The process for Disciplinary Action can be very time-consuming, often requiring many levels of sign-off (center, HR, senior management etc.).
The absence of Service Level Agreement with HR to provide Disciplinary Action approvals in a timely manner
Inconsistent training processes can also create confusion and chaos in your center. Training often delivers different instructions than Nesting. Too many times we have heard “forget what you learned in Training, now that you are in Nesting we will show you how we do this.” There needs to be a feedback loop between Nesting and Training, otherwise nothing gets fixed.
Trainers may have no experience “on the phone,” may not understand the agent and floor perspectives or Trainer may have experience on the floor but not training on how to train. You wouldn’t make the best patient the doctor, so why do we do this with training?
The absence of a Knowledge Base increases new agent confusion. Think of our newbies again on the evening shift with no knowledge base either. Where do they turn for help?
Center Leadership (Managers, Supervisors, Team Leads) often don’t participate in trainings.
Training is not scheduled at times matching future agent schedules. Why have new staff trained during the day and then have evening shifts? That may just give them a reason to finish training before they quit. Align your training to the times the agents will be working their shift. It is better to have the attrition at the beginning of training when they may be able to be replaced than after they graduate and don’t show for their first shift.
There is limited soft skill training content. Soft skills are often ranked below product knowledge and system knowledge when contact center trainings are designed. They are the first elements cut if we need to rush folks to production. But without soft skills, you are sending them to battle unarmed.
There are no assessments or quizzes employed in Training which could identify agent progress and where they may be having challenges. If you don’t know where folks are struggling, it is impossible to help them. If they don’t ask for help they won’t get any, they will just sit there and nod, until the quit or go the production and quit when they realize they didn’t absorb as much as they had thought.
There is no resource to develop training content. Repeat after me: “PowerPoint is boring.” You don’t like to be subjected to endless PowerPoint slides, so why subject your new staff to this? Studies have shown that actually PowerPoint is a poor way to communicate information regardless.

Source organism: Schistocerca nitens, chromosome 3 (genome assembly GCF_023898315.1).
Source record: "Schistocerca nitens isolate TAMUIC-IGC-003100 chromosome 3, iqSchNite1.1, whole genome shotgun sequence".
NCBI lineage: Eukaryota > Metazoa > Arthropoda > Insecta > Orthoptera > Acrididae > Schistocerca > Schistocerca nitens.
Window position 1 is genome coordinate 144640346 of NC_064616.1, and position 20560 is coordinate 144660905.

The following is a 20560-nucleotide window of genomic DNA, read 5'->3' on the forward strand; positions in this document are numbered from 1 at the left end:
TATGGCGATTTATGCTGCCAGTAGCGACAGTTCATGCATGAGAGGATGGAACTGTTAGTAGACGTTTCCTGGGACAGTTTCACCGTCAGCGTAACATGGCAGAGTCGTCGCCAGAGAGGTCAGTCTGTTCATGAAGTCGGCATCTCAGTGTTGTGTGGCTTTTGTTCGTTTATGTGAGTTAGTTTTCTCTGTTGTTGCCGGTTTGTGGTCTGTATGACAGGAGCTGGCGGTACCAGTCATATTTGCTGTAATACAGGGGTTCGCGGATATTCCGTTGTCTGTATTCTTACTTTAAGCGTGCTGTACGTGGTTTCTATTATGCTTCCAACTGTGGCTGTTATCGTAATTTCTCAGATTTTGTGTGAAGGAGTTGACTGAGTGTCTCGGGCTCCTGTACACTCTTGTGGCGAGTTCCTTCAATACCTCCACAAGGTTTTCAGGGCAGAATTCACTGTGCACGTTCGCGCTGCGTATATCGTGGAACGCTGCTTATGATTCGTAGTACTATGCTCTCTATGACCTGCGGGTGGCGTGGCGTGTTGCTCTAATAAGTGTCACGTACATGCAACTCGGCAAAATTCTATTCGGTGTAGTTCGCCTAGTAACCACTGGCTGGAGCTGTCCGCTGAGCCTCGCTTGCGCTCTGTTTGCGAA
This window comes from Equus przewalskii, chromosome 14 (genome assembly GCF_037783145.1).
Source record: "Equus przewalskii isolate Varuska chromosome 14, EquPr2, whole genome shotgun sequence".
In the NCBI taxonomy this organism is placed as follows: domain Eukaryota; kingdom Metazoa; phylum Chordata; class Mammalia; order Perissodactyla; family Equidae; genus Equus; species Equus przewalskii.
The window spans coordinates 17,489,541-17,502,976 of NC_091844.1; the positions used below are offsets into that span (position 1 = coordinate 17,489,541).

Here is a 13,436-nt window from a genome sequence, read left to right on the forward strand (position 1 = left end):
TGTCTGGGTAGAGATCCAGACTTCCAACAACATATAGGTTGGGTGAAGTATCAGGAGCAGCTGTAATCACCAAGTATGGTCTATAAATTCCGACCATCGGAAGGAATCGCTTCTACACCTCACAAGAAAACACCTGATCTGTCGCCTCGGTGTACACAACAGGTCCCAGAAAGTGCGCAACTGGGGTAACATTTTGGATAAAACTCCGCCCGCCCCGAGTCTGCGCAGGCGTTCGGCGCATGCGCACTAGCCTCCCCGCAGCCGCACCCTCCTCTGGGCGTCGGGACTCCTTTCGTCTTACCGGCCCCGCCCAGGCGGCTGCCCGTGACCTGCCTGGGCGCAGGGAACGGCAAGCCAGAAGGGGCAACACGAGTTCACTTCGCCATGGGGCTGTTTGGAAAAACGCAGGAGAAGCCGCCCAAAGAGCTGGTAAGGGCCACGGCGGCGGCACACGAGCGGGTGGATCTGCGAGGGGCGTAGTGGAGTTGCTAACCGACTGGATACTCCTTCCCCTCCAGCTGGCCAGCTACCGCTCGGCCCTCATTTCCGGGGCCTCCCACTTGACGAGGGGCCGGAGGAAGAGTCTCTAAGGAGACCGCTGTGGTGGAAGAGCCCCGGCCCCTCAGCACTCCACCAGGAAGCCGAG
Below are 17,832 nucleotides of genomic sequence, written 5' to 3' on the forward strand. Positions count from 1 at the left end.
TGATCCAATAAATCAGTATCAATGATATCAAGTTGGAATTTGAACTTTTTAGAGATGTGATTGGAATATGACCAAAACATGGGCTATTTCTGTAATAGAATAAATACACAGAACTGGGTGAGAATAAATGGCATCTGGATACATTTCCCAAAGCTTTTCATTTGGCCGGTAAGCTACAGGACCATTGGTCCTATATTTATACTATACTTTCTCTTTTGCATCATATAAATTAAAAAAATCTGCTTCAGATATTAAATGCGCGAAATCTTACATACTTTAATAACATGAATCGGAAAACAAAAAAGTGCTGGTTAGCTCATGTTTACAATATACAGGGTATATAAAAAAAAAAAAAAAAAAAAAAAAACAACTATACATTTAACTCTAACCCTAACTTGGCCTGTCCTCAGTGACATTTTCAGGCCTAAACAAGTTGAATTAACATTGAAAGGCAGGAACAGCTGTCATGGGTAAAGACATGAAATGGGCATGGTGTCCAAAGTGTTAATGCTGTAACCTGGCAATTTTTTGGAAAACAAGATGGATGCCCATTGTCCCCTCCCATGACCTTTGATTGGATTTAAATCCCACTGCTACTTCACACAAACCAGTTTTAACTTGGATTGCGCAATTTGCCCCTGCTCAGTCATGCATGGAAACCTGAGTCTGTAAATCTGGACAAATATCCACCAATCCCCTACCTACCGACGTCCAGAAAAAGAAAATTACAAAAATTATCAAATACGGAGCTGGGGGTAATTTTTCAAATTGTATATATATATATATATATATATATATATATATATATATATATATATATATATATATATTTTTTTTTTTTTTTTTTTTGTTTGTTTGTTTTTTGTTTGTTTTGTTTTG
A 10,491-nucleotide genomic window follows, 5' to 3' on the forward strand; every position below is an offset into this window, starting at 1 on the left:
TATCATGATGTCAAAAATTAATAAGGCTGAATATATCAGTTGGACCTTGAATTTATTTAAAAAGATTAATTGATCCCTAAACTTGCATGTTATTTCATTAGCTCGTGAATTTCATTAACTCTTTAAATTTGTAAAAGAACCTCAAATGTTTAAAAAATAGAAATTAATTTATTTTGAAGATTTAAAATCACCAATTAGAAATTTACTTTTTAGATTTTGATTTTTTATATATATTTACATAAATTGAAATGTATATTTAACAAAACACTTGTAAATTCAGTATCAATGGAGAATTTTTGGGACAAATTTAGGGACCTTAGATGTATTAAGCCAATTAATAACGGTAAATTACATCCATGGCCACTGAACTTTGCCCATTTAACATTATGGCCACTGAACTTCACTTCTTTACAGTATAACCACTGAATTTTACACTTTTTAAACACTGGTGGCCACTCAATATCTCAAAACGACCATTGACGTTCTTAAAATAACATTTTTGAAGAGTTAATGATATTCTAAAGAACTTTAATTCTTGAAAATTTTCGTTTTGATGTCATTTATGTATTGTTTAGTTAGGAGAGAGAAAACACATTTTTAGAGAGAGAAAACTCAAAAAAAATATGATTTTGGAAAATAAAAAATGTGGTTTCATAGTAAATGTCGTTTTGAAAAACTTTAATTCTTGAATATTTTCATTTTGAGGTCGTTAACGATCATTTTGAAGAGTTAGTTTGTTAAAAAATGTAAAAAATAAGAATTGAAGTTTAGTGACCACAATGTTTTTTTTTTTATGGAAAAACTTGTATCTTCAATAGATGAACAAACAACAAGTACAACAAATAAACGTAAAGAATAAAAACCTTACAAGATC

No tracking of agents and cohort performance post-training to improve training and teaching. If you don’t know how agents and class cohorts are performing downstream, then you can’t really identify who your best trainers are or what areas of the training content should be revised or expanded.
Nesting can be a challenge unto itself. A “no failure” training approach results in agents with a broad range of proficiency (the good, the bad and the ugly) moving to Nesting. This can result in the organization extending Nesting to get agents to a minimum performance level needed to move to production. This often creates an artificial perception of what to expect on the production floor. It can create an expectation of or belief that there is a “safety net” that may not exist once in production.
Quality Assurance can be a source of attrition as well. There is often a schizophrenic and conflicted relationship between QA and Team Leads (TL) regarding observations and coaching. Mix of ‘side by side’ and remote observations can create an uneven playing field. Different coaching approaches between QA and TL’s (immediate versus delayed feedback can create a dichotomy and reduces effectiveness of TL coaching). There can be differing standards for bricks & mortar and for Work at Home (WAH) agents. Many centers are still not using a system to manage QA results and trends, so each QA assessment is viewed in isolation. With no trend reporting or analysis in place which can mean no real improvement or addressing of recurring issues.
Inconsistent coaching and tracking, often due to a lack of training on how to coach adults. Back to my comment about making the patient the doctor. If we want people to succeed in any role, we need to invest and train them to be successful.
Focus on agent quality instead of the center quality and overall performance or customer experience. There is always a perceived bias in evaluations from the agent perspective. They will always believe it is easier to fail than to succeed. Calibration too often devolves into a debate of rationalizing a 6 versus a 7, which doesn’t add any real value to the process. Binary options are always better. Some centers have no “auto-fail,” which too frequently means that people who shouldn’t be on the phones stay there. If there is no connection to VOC or CSAT, we will continue to substitute our perception of what the customer wants for want they actually do want. This is dangerous and short-sighted.
Your performance reporting is yet another area where you may be causing turnover in your center. Common issues include:
If you don’t train them to succeed, they likely won’t. A lack of training of center leadership also drives attrition. There is often no specific training offered to Managers or Team Leaders on Contact Center Management, Coaching and developing staff or support specialties such as WFM, QA etc. This creates inconsistent knowledge and practices, which increases variability, disparate experiences and handicaps the effective management of agents, teams, support functions and centers.
To download a whitepaper on stopping the revolving door of employee attrition, click here.
Please Contact ApexCX for all your customer experience needs.
(Dec 7, 2018)